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Genitive 

The genitive case ( der Genitiv ) is used to express possession or association. In English, we indicate possession by saying something is “of” someone or by adding -‘s to nouns. In German, the approach is a bit similar.

Typically, you’ll have to change the “possessor” noun’s article. Then, for masculine and neuter nouns, you must add –es (for short, one-syllable nouns) or –s (for multi-syllable nouns).

The genitive possessive articles depend on the gender of the possessor noun as well. For example:

Das Haus meiner Schwester ist sehr groß.
My sister’s house is very big.

Genitive Possessive ArticlesGenitive Articles
meiner : of me
deiner : of you (singular, informal)
seiner : of him
ihrer : of her
seiner : of it
unser : of us
eurer : of you (plural, informal)
ihrer : of them
Ihrer : of you (formal)
des / eines : masculine
der / einer : feminine
des / eines : neuter
der : plural

3. Verbs

Verbs are so-called “doing” or “action” words. “To play,” “to run,” “to paint” and “to learn” are all examples of verbs. 

Placement

In basic German sentences, verbs will typically be in the “second position.” That is, the main conjugated verb would usually be the second word in the sentence, directly following the subject noun.

In most cases, verbs will stick to the second position even if the subject doesn’t take the first position. 

For interrogative or “question” statements and imperatives, or command statements, conjugated verbs take the first position. When this happens, the German sentence takes on an “inverted word order,” and the subject comes after the verb.

Conjugation

German verbs change depending on who is doing the action, just as in English. Think of “I play” vs. “She plays.”

The only difference in German is that each “person” has a different verb ending, whether it’s “I,” “you,” “he/she/it,” “we,” etc.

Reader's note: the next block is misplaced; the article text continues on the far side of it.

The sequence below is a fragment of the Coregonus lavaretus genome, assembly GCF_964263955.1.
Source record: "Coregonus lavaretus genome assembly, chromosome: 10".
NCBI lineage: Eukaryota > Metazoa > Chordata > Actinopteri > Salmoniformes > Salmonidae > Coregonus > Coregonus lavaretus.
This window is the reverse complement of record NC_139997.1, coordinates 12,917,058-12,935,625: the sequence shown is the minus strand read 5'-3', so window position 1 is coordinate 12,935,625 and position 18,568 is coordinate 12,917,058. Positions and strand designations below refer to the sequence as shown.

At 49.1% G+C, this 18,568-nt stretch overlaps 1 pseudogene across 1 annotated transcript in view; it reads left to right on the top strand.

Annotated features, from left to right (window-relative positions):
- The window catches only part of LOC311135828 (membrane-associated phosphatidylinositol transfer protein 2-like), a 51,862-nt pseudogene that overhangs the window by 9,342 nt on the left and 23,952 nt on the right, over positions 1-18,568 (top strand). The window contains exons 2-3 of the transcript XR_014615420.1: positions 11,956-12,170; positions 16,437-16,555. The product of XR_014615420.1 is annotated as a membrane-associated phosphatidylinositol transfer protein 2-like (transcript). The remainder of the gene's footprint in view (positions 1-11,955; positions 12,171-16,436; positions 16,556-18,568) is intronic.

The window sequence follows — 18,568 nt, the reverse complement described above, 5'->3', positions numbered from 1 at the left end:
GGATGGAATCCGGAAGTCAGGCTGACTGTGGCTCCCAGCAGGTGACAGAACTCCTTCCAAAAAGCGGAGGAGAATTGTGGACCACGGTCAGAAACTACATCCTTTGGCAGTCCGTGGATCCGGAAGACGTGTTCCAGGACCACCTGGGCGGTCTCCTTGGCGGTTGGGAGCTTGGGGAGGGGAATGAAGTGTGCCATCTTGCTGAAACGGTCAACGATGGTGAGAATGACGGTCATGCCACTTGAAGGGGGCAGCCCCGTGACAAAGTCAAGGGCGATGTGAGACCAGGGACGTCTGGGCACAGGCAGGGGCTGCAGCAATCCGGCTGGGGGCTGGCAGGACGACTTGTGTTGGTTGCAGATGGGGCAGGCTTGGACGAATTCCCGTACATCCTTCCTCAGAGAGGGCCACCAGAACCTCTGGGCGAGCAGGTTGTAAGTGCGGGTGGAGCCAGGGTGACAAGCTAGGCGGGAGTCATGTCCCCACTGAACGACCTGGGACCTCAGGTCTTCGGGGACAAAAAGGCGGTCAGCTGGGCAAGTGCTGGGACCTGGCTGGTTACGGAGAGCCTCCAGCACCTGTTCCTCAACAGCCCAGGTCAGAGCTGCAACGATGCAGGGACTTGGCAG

This change is called conjugation. And the conjugation of verbs depends on what category they fall into.

Weak (Regular) Verbs

Most German verbs fall under this category and simply follow the normal conjugation rules.

For example, let’s see how the German weak verb  spielen (to play) would be conjugated:

German Conjugations for "Spielen" (To Play)English Translation
Ich spiele I play
Du spielst You play (informal, singular)
Er spielt
Sie spielt
Es spielt
He plays
She plays
It plays
Wir spielen We play
Ihr spielt You play (informal, plural)
Sie spielen
sie spielen
You play (formal)
They play

See how the stem of spiel– still sticks around? It’s just attached to different endings, namely –e, -st, -t and -en.

Strong (Irregular) Verbs

You can think of German strong verbs as “rebellious” verbs, in the sense that, during conjugations, the vowels in the stem often change in the  du (you) and er / sie / es (he/she/it) forms. 

For example, the German irregular verb  sehen (to see) sees a vowel change from e to ie. 

Conjugations of the Strong Verb "Sehen" (To See)English Translation
Ich sehe I see
Du siehst You see
Er sieht He sees

But if most German verbs are “weak,” how do you identify the ones that are strong? Well, we have a few tips in the article below:

Mixed Verbs

True to their name, mixed verbs take on traits of both strong and weak verbs. They take on endings when conjugated to different tenses, but may also experience stem-vowel changes in the past tense.

For example, the German mixed verb  kennen (to know) would become:

Conjugations of the Mixed Verb "Kennen" (To Know)English Translation
Ich kenne I know
Ich kannte I knew
Ich habe gekannt I have known

Separable Verbs

Separable German verbs come with prefixes that can be, well, separated. These prefixes are extra words (typically prepositions) that give total clarity to what the verb means.

The concept exists in English, too. Think about verb phrases like “getting up” or “breaking down.”

When using these verbs, the prefix is typically moved to the end of the sentence.

aufstehen (auf + stehen) — to get up, stand up

Er steht um 8 Uhr auf.
He gets up at 8 o’clock.

But beware! Not all verbs that look like they have a separable prefix actually have one, like  entspannen (to relax). It might seem like you can separate ent- from -spannen, but that’s actually not the case. In fact, if you’re seeing a verb with the prefixes be-, ge-, emp-, ent-, er-, miss-, ver- and zer-, then it is not a separable verb.

Reflexive Verbs

German reflexive verbs relate to actions that would be done on the subject itself. They usually come attached with reflexive pronouns.

The verb word itself still follows their strong, weak or mixed natures, but the reflexive pronoun must show up somewhere in the sentence. 

sich duschen — to shower

Ich dusche mich jeden Tag.
I shower every day.

Auxiliary Verbs

This small category includes verbs that often take on a “helping” role in sentences. They give more meaning and detail about another verb in the sentence.

The three main German auxiliary verbs are  haben (to have),  sein (to be) and  werden (to become).